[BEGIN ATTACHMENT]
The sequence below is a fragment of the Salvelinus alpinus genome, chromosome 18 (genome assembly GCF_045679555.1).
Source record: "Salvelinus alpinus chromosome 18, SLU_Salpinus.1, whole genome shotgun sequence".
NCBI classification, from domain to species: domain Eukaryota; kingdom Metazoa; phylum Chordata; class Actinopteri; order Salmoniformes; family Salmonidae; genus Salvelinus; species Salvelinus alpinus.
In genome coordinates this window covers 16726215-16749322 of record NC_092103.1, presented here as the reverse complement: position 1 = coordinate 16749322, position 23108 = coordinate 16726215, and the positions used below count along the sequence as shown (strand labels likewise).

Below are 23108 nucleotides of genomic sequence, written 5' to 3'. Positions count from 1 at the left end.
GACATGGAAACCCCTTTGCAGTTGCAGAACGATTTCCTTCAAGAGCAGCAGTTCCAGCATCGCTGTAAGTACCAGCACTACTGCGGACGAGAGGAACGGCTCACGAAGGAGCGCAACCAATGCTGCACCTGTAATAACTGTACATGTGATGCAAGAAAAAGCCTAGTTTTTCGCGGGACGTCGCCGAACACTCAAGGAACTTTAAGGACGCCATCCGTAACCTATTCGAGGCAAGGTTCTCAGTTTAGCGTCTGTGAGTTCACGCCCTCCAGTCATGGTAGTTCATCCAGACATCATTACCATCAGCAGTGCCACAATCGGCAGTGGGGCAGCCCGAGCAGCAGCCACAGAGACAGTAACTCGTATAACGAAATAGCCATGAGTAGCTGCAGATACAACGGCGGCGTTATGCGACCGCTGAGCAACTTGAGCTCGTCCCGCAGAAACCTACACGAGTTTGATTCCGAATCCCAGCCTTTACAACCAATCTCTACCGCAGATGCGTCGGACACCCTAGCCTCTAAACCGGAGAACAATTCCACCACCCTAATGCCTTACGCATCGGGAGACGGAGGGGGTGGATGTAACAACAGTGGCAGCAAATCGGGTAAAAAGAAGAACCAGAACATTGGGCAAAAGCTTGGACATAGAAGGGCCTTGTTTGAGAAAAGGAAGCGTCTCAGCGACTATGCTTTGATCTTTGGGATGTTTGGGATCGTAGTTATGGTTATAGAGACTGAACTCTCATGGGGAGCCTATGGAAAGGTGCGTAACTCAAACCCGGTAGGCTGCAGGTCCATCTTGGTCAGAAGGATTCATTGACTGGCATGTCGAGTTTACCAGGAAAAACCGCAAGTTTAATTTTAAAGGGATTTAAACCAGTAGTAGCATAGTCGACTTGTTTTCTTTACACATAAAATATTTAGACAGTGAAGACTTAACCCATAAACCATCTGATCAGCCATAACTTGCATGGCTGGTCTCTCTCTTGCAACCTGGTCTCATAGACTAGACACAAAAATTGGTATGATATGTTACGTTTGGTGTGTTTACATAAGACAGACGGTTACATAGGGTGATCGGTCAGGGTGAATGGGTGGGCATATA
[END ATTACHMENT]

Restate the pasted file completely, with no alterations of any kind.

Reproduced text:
The sequence below is a fragment of the Salvelinus alpinus genome, chromosome 18 (genome assembly GCF_045679555.1).
Source record: "Salvelinus alpinus chromosome 18, SLU_Salpinus.1, whole genome shotgun sequence".
NCBI classification, from domain to species: domain Eukaryota; kingdom Metazoa; phylum Chordata; class Actinopteri; order Salmoniformes; family Salmonidae; genus Salvelinus; species Salvelinus alpinus.
In genome coordinates this window covers 16726215-16749322 of record NC_092103.1, presented here as the reverse complement: position 1 = coordinate 16749322, position 23108 = coordinate 16726215, and the positions used below count along the sequence as shown (strand labels likewise).

Below are 23108 nucleotides of genomic sequence, written 5' to 3'. Positions count from 1 at the left end.
GACATGGAAACCCCTTTGCAGTTGCAGAACGATTTCCTTCAAGAGCAGCAGTTCCAGCATCGCTGTAAGTACCAGCACTACTGCGGACGAGAGGAACGGCTCACGAAGGAGCGCAACCAATGCTGCACCTGTAATAACTGTACATGTGATGCAAGAAAAAGCCTAGTTTTTCGCGGGACGTCGCCGAACACTCAAGGAACTTTAAGGACGCCATCCGTAACCTATTCGAGGCAAGGTTCTCAGTTTAGCGTCTGTGAGTTCACGCCCTCCAGTCATGGTAGTTCATCCAGACATCATTACCATCAGCAGTGCCACAATCGGCAGTGGGGCAGCCCGAGCAGCAGCCACAGAGACAGTAACTCGTATAACGAAATAGCCATGAGTAGCTGCAGATACAACGGCGGCGTTATGCGACCGCTGAGCAACTTGAGCTCGTCCCGCAGAAACCTACACGAGTTTGATTCCGAATCCCAGCCTTTACAACCAATCTCTACCGCAGATGCGTCGGACACCCTAGCCTCTAAACCGGAGAACAATTCCACCACCCTAATGCCTTACGCATCGGGAGACGGAGGGGGTGGATGTAACAACAGTGGCAGCAAATCGGGTAAAAAGAAGAACCAGAACATTGGGCAAAAGCTTGGACATAGAAGGGCCTTGTTTGAGAAAAGGAAGCGTCTCAGCGACTATGCTTTGATCTTTGGGATGTTTGGGATCGTAGTTATGGTTATAGAGACTGAACTCTCATGGGGAGCCTATGGAAAGGTGCGTAACTCAAACCCGGTAGGCTGCAGGTCCATCTTGGTCAGAAGGATTCATTGACTGGCATGTCGAGTTTACCAGGAAAAACCGCAAGTTTAATTTTAAAGGGATTTAAACCAGTAGTAGCATAGTCGACTTGTTTTCTTTACACATAAAATATTTAGACAGTGAAGACTTAACCCATAAACCATCTGATCAGCCATAACTTGCATGGCTGGTCTCTCTCTTGCAACCTGGTCTCATAGACTAGACACAAAAATTGGTATGATATGTTACGTTTGGTGTGTTTACATAAGACAGACGGTTACATAGGGTGATCGGTCAGGGTGAATGGGTGGGCATATA